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美国知名专栏作家:双面中国

2012年03月30日03:10        手机看新闻

    尤金·罗宾逊 发自北京

  《华盛顿邮报》 2011年12月1日

  从天安门广场的任何一个方向离开,都可以迅速置身于一个喧闹吵杂的商业环境。无论之前你听过怎样的关于中国的发展速度和规模的报道,都无法与亲眼所见的感受相提并论。中国如此无拘无束的经济生活让令人感到有些突兀。

  如今毛主席的画像尚在,中国政府将他定义为一个带领中国人彻底结束几世纪封建腐朽帝王和外国殖民统治时代,将中国提升到一个理应独立自主的主权大国的民族主义者。

  “我们向来都是很公正的。”外交部发言人洪磊说道:“我们承认他曾犯下错误,但我们从未完全否认过毛主席的成就。”

  无论如何,洪磊说道,看待中国发展进程的方式已应经从毛泽东革命时代开始,进入了一个转变的新阶段。不用担心中国正在走一条毛主席从来不会走的路。

  这看起来也说得通,中国政府试图保留毛主席创立的统治权力,是想让他的遗志得以继承。但是大多来天安门观光的人都是从内陆刚来不久的,其中包括那些数百万刚从从农村涌入城市的外来人员。他们似乎以一种敬仰之情来瞻仰毛主席的遗容。这提醒我们,对于所有混杂的大城市来说,中国的大部分地区仍然存在着落后和贫困。

  生活在一个信仰共产主义的国家,需要把握好什么可以做什么不可以。记者要做好自我检查,商人只要掌握好分寸便可以公开指责政府制策,评论员知道他们是可以批评政府官员的失职和腐败的。

  洪磊曾说:“没有哪家媒体可以违反基本的法律和宪章。”他的意思是“这基本的政治体系必须保证,你不可能去推翻政府。”

  当然,历史的影响是很大的。我曾在田浩江家与其共进晚餐。他是一个受人拥戴的歌剧歌唱家,曾在大都会剧院和其他一些世界知名剧院演出过。他如今已经50多岁了,当我听他及他的同僚描述他们是如何在文革中幸存下来的故事时,我感到十分悲痛。

  当他们还是在读高中的年龄段,就失去了继续读书的机会,去工地上干粗活,参军,或是到农村。他们忍受饥饿,筋疲力尽,整天处于恐慌之中。当大动荡过去之后,他们又必须从头开始重塑自己的生活。

  当时我是坐在摆满了美味佳肴的餐桌前听的这些故事。田浩江宽敞精美的居室是在一个崭新的高层建筑里,当然所有北京的高层建筑都很新,然而,他们的住宅楼却是北京少数利用新引进的地热能的“绿色”建筑之一。与我们一起谈话的有两位知名建筑师,和一位著名画家也住在这幢楼里。

  中国的的确确的改变了。

  (编译:人民网美国公司实习记者 张雨昕)

The two faces of China
Eugene Robinson (December 1, 2011)
BEIJING

Don’t hold your breath waiting for any kind of Occupy Beijing movement to
set up camp. Visitors to Tiananmen Square must pass through airport-style
security checkpoints, and nobody is likely to try smuggling in a protest
sign, much less a tent. The vast, wind-whipped plaza is a quiet place.
China’s leaders intend to keep it that way.

Walk away from the square in any direction, however, and soon you find
yourself amid a raucous riot of commerce. Whatever you’ve read about the
speed and scale of development here, you have no idea until you see it with
your own eyes. The contrast between China’s uninhibited economic life and
its repressed political life could not be more stark.

The iconic portrait of Chairman Mao that looks out over Tiananmen seems
anachronistic. At least in the urban centers, today’s China has abandoned
communism in favor of a kind of hyper-capitalism. Even officials acknow-
-ledge Mao’s mistakes, especially the ruinous Cultural Revolution.

Yet Mao’s portrait remains. The government has essentially rebranded him
as a nationalist who put a definitive end to centuries of imperial deca-
-dence and foreign domination, elevating a sovereign China to its rightful
status as a great power.

“We have been very candid,” said Hong Lei, the spokesman for the Foreign
Ministry. “We admit that he made serious problems for the country. But we
never give a 100 percent disavowal of Chairman Mao’s accomplishments.”

And in any event, Hong said, the way to look at China’s evolution is that
the country has moved into a new phase of the transformation Mao’s revo-
-lution began. Never mind that China is speeding down a road Mao never would
have taken.

It makes sense that a government seeking to maintain the monopoly of power
that Mao established would want to keep the chairman’s legacy alive. But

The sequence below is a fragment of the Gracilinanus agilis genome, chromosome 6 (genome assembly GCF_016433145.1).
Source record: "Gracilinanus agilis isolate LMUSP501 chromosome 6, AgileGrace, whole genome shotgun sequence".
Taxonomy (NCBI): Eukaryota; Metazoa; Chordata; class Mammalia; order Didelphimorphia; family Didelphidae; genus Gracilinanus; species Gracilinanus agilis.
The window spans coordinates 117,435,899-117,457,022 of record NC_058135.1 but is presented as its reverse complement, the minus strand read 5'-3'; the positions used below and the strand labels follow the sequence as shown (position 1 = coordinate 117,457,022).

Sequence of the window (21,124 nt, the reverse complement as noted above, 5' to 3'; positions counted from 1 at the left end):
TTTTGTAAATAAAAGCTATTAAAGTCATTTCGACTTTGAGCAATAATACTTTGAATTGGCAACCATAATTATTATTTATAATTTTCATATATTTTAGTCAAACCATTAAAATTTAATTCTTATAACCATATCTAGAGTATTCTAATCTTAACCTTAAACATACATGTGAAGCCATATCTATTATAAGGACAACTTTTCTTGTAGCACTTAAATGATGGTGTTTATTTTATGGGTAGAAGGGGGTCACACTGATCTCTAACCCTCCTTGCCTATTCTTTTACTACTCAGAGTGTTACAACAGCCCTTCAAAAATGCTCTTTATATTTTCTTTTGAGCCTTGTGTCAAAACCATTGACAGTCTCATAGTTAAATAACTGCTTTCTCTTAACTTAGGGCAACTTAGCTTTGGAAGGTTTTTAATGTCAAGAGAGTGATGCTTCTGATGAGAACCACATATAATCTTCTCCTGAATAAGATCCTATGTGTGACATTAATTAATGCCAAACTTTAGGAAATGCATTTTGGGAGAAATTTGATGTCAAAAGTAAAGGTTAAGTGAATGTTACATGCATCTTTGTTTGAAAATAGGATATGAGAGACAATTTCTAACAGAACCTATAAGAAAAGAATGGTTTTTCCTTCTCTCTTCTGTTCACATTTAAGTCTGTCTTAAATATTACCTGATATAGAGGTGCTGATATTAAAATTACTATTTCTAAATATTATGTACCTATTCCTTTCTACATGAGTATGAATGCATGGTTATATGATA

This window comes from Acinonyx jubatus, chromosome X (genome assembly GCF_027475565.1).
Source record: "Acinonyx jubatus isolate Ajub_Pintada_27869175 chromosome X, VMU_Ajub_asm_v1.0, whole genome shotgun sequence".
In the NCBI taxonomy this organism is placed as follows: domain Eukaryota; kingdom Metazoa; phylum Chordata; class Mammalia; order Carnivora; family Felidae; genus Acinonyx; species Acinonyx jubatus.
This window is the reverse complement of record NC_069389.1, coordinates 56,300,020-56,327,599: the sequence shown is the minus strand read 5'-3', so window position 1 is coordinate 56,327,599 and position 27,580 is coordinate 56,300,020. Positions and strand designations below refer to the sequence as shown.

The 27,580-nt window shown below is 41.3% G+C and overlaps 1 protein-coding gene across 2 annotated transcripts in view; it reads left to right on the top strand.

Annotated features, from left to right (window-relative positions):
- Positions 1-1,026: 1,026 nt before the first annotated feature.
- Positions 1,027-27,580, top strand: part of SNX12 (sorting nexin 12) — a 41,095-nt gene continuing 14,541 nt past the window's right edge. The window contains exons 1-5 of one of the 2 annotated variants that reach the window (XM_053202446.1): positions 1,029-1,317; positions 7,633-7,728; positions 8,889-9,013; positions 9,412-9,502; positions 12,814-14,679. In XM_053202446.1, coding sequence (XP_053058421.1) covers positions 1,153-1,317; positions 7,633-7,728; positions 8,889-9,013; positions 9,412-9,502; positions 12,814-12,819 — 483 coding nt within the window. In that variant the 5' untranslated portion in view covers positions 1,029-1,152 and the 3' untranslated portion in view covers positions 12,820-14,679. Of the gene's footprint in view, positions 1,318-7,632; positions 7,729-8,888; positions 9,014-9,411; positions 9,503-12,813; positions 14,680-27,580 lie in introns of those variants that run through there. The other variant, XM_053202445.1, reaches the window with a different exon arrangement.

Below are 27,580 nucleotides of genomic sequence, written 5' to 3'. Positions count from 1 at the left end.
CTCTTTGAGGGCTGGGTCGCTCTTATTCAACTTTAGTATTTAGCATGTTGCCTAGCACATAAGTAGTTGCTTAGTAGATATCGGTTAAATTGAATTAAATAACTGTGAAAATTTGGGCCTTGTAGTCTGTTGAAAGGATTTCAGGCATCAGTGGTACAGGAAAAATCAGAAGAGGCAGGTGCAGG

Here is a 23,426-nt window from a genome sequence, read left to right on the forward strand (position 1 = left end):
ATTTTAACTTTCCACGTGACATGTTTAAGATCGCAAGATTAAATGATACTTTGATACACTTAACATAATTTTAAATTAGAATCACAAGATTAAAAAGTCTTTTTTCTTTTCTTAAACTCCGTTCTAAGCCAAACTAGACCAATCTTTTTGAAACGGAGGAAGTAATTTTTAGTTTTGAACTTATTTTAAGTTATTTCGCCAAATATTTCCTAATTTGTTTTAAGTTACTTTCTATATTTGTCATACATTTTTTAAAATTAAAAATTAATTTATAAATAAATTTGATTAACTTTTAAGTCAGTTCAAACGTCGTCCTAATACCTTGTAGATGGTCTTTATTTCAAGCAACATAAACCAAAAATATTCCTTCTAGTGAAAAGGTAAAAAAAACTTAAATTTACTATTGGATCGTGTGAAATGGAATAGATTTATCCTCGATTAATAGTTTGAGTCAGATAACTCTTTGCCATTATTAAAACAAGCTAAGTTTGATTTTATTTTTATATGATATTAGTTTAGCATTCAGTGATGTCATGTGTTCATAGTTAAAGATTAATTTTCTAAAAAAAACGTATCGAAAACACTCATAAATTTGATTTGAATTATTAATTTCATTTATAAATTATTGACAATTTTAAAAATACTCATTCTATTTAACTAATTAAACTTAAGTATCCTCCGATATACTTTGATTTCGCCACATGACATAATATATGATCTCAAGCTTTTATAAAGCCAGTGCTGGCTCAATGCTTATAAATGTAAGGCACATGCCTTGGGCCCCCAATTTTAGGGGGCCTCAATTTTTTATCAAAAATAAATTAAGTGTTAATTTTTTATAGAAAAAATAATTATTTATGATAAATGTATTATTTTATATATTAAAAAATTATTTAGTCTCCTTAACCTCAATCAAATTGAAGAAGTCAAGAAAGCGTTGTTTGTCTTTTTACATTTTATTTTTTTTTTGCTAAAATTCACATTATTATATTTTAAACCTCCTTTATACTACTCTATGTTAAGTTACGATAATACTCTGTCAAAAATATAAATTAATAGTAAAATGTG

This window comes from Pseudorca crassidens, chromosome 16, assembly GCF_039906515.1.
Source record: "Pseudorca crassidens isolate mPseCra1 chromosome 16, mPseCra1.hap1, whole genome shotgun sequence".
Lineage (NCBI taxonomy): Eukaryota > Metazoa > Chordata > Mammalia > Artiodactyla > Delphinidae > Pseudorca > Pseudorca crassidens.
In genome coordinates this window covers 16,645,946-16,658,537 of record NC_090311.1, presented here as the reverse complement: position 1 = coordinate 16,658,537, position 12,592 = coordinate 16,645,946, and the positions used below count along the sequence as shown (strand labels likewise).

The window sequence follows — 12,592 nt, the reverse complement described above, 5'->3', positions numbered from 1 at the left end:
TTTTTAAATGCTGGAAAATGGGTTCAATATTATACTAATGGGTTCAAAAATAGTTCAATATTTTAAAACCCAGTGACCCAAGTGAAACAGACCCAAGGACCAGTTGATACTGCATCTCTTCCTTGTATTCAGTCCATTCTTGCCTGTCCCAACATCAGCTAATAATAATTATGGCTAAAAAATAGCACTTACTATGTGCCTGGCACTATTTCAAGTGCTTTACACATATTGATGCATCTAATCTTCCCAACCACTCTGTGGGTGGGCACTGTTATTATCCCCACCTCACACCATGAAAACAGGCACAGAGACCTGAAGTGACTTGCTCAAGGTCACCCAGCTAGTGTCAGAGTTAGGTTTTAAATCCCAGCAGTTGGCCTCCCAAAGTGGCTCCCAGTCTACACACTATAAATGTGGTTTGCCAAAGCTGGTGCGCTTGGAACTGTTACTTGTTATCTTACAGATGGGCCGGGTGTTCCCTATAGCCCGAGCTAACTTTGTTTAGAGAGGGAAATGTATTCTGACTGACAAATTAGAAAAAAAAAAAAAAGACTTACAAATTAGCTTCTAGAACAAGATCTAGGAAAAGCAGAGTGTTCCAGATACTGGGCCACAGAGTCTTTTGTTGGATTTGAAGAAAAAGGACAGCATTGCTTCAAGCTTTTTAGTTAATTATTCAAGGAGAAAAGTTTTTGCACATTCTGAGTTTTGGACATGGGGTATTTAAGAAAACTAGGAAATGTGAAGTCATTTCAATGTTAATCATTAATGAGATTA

many of the sightseers at Tiananmen on Thursday afternoon were recent
arrivals from the hinterlands — among millions of migrants who leave the
countryside to flock to China’s cities this year — and they seemed to gaze
upon Mao’s visage with a sense of awe, not of irony. It was a reminder
that, for all the sophistication of the big cities, most of China remains
rural and poor.

Living in a communist country without communism requires a finely tuned
sense of what is permissible and what is not. Journalists acknowledge
that they practice self-censorship and, when necessary, toe the party line.
A businessman will reach the brink of explicitly denouncing a government
policy but not take the leap, instead lapsing into awkward silence.
Commentators know they can criticize officials by name for incompetence
or corruption, but only up to a certain level; an expert on the Chinese
media said that such attacks against the president, the premier or other
top-rank officials would be unthinkable.

“We have a red line,” said Hong. “No media can violate the basic laws
and constitution.” He said this meant that “the basic political system
should be kept. You cannot overthrow the government.”

To me, there’s an obvious difference between criticizing any official,
even a head of state, and advocating a revolution. A Chinese journalist
might see the distinction, too — but might be ill-advised to assert it.

Still, history does matter. I had dinner one night at the home of Hao Jiang
Tian, an acclaimed opera singer who performs at the Metropolitan Opera and
other great venues around the world. He is in his 50s, and it was
fascinating — and harrowing — to hear him and several of his
contemporaries describe how they survived the years of the Cultural
Revolution.

They were of high-school age, but instead of continuing their educations
they were sent to menial jobs in construction, forced to join the army or
banished to toil in the countryside. They were hungry, exhausted, always
fearful. When the nightmarish upheaval finally ended, they had to rebuild
their lives from scratch.

I heard these stories while we sat around a table groaning with exquisite
food. Tian’s large and elegant apartment is in a new high-rise — all the
high-rises in Beijing are new — that has the distinction of being one of
the city’s few“green” buildings, making innovative use of geothermal
energy. Among our company were two prominent architects, who also live in
the building, and a famous artist.

No, China isn’t free. But yes, it has changed.

 

(责编:美国频道、马茜)

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